Other Realms Contact Seekers

By MoonJoey


The world of the faeries… bautiful, ugly, humorous, mischievous, joyful, inspirational, terrifying, evil, hateful and loving. There are stories too numerous and varied to include in this brief article. To simplify things, this will be part 1 of at least 2 parts.

So many of the legends carried forward today from times long ago make you figuratively scratch your head and question your own beliefs and their origins. For instance, one such faerie legend parallels the very foundation of many organized religions. An Icelandic story covers Eve of ‘Adam & Eve’ fame. It tells of Eve washing her children by a stream when suddenly she was interrupted by the voice of God speaking to her. Caught off guard and not expecting this, Eve hid her children not already washed due to her awe and fear of God. God tested Eve asking if all her children were there, to which Eve lied, responding they were. Angered by this, God declared those children which she had hidden from Him would also be hidden from man. These hidden children became known in Scandanavian countries as faeries or elves. These such creatures were considered to be akin to souls of unbaptized children, and baptism is a belief that only took root upon the advent of Christianity. Aligned with this, the Catholic Church had taught that children who died unbaptized were destined a placed known as “limbo.” Doesn’t this sound coincidentally similar to the in-between existence of the faeries/elves? So, are some Christian beliefs copied from faerie folklore? Suffice it to say, faeries predate Christianity by several milenia.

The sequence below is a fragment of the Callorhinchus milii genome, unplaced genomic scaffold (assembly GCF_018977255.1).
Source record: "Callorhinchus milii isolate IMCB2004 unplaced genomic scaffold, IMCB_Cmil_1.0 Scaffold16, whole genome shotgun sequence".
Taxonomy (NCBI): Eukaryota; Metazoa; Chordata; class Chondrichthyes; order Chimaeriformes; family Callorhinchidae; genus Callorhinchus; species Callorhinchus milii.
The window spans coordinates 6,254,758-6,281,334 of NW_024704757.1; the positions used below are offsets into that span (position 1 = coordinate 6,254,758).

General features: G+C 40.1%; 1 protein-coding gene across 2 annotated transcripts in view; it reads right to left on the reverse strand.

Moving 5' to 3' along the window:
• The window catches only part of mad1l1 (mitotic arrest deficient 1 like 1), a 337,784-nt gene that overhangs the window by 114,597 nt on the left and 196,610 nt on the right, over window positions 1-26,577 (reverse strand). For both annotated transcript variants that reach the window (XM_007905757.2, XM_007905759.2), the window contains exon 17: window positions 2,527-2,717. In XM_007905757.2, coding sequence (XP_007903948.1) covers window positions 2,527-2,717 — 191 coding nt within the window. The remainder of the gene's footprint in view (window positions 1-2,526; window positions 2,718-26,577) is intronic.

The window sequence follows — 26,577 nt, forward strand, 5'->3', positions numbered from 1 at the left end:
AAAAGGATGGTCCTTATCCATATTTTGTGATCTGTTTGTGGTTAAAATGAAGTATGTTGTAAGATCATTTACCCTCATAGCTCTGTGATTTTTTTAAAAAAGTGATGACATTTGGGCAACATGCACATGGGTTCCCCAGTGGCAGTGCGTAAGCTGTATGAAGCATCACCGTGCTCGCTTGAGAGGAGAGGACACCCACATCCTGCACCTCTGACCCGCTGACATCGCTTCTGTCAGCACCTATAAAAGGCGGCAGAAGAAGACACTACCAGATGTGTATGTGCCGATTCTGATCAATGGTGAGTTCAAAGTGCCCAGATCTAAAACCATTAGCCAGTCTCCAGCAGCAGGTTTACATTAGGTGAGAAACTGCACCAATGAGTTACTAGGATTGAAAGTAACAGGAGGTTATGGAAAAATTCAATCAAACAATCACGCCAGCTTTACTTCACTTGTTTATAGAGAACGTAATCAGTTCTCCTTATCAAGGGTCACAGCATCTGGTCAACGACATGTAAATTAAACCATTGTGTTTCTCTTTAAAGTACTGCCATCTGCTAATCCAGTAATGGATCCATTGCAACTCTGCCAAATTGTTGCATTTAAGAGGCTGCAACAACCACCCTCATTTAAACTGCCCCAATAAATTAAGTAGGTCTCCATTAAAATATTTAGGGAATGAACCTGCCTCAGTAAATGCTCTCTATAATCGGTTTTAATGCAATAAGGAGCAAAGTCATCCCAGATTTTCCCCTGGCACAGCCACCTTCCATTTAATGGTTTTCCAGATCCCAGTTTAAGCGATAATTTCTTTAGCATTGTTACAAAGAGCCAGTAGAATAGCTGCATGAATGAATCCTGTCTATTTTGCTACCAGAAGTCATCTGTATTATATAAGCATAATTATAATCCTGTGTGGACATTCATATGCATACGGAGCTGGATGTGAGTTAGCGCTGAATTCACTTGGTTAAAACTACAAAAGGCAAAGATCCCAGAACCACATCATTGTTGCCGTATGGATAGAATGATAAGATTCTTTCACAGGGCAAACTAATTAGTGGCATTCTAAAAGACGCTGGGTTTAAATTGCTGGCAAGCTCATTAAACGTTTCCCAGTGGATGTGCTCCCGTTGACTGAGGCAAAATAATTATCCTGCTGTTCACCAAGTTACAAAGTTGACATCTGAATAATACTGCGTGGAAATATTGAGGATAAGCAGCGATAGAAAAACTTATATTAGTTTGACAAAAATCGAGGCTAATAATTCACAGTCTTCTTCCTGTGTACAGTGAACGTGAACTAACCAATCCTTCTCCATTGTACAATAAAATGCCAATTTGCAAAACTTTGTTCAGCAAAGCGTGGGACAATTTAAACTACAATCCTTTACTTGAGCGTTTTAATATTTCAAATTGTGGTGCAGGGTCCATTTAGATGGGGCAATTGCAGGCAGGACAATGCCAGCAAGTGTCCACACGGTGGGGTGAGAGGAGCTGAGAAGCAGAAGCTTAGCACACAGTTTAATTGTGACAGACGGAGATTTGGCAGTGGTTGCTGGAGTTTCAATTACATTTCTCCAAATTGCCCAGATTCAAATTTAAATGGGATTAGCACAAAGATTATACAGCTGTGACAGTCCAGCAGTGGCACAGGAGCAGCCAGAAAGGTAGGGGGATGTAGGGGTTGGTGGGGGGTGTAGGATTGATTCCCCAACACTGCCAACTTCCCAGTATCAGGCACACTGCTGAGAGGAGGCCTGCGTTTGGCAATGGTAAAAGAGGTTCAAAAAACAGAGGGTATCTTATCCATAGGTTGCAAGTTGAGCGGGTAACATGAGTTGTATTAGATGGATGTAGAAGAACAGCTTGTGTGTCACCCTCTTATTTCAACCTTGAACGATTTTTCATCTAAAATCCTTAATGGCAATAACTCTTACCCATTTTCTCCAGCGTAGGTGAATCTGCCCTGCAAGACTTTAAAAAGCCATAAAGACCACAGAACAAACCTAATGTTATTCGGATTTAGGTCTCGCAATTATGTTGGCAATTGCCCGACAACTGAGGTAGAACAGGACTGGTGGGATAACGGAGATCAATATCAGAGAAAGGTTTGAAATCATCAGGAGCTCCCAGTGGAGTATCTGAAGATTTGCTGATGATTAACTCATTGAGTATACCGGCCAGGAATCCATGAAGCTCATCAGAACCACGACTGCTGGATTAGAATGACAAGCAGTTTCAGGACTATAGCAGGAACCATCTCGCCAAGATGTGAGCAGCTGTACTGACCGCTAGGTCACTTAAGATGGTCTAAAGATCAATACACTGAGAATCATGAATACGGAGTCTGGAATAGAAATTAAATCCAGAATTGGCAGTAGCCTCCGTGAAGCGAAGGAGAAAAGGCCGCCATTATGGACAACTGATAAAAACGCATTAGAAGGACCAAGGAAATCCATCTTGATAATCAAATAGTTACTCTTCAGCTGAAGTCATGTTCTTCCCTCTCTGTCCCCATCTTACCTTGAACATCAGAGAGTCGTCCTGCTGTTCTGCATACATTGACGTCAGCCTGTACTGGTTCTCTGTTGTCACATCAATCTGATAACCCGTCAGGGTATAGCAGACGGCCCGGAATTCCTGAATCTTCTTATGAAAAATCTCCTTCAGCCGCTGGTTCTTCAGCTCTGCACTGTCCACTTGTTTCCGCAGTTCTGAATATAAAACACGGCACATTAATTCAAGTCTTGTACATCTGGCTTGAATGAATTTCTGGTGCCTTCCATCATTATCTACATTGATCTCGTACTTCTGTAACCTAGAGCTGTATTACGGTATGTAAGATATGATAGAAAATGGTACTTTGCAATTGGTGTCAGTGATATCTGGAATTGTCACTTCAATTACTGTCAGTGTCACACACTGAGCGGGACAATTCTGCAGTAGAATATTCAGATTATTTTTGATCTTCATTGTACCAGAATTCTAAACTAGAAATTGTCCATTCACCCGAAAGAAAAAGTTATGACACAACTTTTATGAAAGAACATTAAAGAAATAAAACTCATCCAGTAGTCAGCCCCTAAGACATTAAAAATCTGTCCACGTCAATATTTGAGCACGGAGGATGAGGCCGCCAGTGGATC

Even paranormal theories appeared to have borrowed from faerie folklore and superstitions. Check out the following excerpt from an article written by Glenda Lee Vollmecke about faeries, and realize how it has been applied by paranormal theories concerning children seeing spirits/ghosts: “Contrary to common belief, these magical beings occupy our lives and senses on a daily basis, providing that myths and legends are only apparent to certain individuals or our inner selves.. the child within. In fact, children unspoiled by maturity with no inhibitions can easily appreciate the perception of a magical entity within their reach. While adults skirt the fantasy of realism hoping to establish a relationship, and proof of their existence, children already have the open mind ready to scrutinize beyond societies’ limitations.”

There are numerous signs that are indicative of faerie presence around us, many of which again appear to have been coincidentally ‘borrowed’ by paranormal theories. Here are a few observations.